When colleague and veteran sportswriter Matshelane Mamabolo broke the story that Pitso ‘Jingles’ Mosimane resigned from Mamelodi Sundowns and was on his way to African giants Al Ahly, the story shook the entire football fraternity and changed the landscape of the game in the continent. It was a right royal scoop.
A black, sub-Saharan Africa coach managing the CAF Club of the Century was just too surreal. The 70 million Al Ahly supporters were not ready for such. The entire Arab world too, it seemed, was also not ready for such a life-changing occurrence. It was a bolt from the blue.
The Al Ahly president Mahmoud ‘Captain Bibo’ El-Khatib is a likeable chap who seems adventurous and is one to try out new things – even if it makes people unhappy and uncomfortable. In Mosimane, he saw a change that would endear the Southern African population to the club.
El-Khatib romanticised the thought that the world is a changing place, and that his people could buy into that dream. It was exotic and it was exciting. The love story was not easily received and welcomed but he was not going to change his mind. He fought bitterly with his board and advisers before he was allowed to bring Mosimane on board.
“We had many candidates from Czech Republic and Argentina, but I suggested searching for a head coach who has much experience in Africa. We started thinking out of the box and Mosimane was among our top four candidates for the job,” El Khatib said on the club’s website at the time.
“Mosimane had the strongest resume as he is a very good coach and faced many challenges with the teams he coached. He was in charge of Mamelodi Sundowns for eight years and renewed his contract for another five years. When we became sure that Mosimane suits us, I contacted him and he was happy with our offer, and his desire played a great role in the negotiations,” he added.
Mosimane took over from Swiss coach, Rene Weiler, who had led Al Ahly to the Egyptian League title as well as a CAF Champions League semi-final berth, but would not commit to a longer contract with the club.
And it may have not been in the scale of when David Beckham sold out Real Madrid jerseys when he joined the Galacticos in 2003 – but all of a sudden, the red Al Ahly jerseys were now a common feature in the SA sporting circles. Mosimane went on a drive, called #PitsoWaLeboga and presented framed Al Ahly jerseys to influential people in the country such as Kaizer Motaung, Danny Jordaan, John Comitis, Tim Sukazi, Sandile Zungu, Proteas captain Temba Bavuma, Shauwn ‘MaMkhize’ Mkhize and his mentor Jomo Sono.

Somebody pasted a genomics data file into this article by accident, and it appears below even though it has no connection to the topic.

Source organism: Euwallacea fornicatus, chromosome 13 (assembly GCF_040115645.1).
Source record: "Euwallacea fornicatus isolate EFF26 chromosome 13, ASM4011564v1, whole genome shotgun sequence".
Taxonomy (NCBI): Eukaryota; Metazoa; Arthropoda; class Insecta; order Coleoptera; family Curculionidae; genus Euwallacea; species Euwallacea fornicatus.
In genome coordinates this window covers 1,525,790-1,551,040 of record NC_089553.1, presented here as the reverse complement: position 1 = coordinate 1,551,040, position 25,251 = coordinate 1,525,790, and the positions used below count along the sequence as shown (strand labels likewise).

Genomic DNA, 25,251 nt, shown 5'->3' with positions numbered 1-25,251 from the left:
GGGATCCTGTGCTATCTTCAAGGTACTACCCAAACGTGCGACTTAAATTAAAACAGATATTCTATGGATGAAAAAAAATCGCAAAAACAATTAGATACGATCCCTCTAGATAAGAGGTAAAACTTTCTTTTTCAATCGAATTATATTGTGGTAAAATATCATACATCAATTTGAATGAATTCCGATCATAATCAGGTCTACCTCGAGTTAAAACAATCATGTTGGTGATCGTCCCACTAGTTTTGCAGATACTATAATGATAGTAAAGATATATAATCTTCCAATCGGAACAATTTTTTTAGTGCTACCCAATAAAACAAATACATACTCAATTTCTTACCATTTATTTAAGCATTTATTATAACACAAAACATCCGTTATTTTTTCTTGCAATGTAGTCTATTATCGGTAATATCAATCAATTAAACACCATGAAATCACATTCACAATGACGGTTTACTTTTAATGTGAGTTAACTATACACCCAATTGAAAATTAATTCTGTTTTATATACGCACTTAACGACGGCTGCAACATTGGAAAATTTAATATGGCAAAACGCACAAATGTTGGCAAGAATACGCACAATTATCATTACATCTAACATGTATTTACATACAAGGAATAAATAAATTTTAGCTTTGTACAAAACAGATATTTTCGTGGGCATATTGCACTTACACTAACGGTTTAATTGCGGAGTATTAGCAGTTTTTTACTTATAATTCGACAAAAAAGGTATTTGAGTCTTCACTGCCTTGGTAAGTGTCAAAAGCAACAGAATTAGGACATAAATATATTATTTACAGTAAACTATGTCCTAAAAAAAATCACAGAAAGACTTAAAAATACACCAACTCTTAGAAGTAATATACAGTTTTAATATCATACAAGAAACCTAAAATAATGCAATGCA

❤️❤️🦅🦅🦅 🙏🏾🙏🏾🙏🏾🤲🏽🤲🏽🤲🏽Al Hamdullila. Shukran. Club of the Century. The Best in the Continent.Thanks for the opportunity and History. You gave me love,chanted my name and gave me the outmost respect. Enshalla, we meet again. Love the team. https://t.co/lV8Q2mIF95— Pitso Mosimane (@TheRealPitso) June 13, 2022
According to Jingles, the bearing of gifts was a gesture of thanks to those who had an impact on his career and to SA football in general. It was something that had never been seen before and to echoe the late Hip Hop Pantsula – Pitso made Al Ahly fashionable in Mzansi! For your information, Real Madrid made $24.5 million through Beckham jersey sales when he joined the side in 2003.
The former Jomo Cosmos midfielder continued with the culture of Al Ahly, winning more trophies. In the 97 matches that he oversaw, he won 65, drew 22 and lost just 10. And in the club’s glistening trophy cabinet, he added two CAF Champions League titles, the Egyptian Cup, two CAF Super Cups and a Fifa Club World Cup bronze. But the politics of North Africa reared their ugly heads, and it did not matter if he was the hardest working coach the African game has ever seen – on or off the pitch.
The impressive record did not mean much to some of the fans and the club’s legends and former players who made Mosimane’s stay in Cairo a nightmare. Even some sections of the media made it a point to disrespect Mosimane, to a point where he threatened to storm out of post-match conferences on numerous occasions.
“Should we end the press conference? I came here to talk, so why interrupt me? If you want to speak instead of me, I do not mind,” Pitso defended his player and told a journalist after the Red Devils had scored an important 3-2 win against El Entag El Harby last year. This was one of many clashes with the media which unfairly criticised the SA coach.
The fans were also not content and cried that the quality of the team had declined and that Mosimane played his favourite players while the true stars were kept on the bench.
Al Ahly’s retired former stars Wael Gomaa and Taha Ismail repeatedly criticised Mosimane and the latter went as far as saying that he was not good enough to coach Al Ahly and that the team was not as powerful as it used to be before him.
True to himself, Mosimane gave them a piece of his mind and put them in their places from day one. But even the strongest of people eventually lose their mojo when the feeling of being unwanted persists.
I understand that losing the domestic league titles twice in a row to rivals Zamalek and the recent Champions League to Wydad Casablanca may have contributed to the board wanting to pull the trigger, but any self-respecting club would not have dismissed a coach with such a glossy record over petty and trivial politics.
Captain Bibo wanted him to stay, Pitso wanted to stay, but the social order just did not want him at the club. The thought of having a coach from sub-Saharan Africa was just too difficult to stomach and to accept – and that’s the actual truth.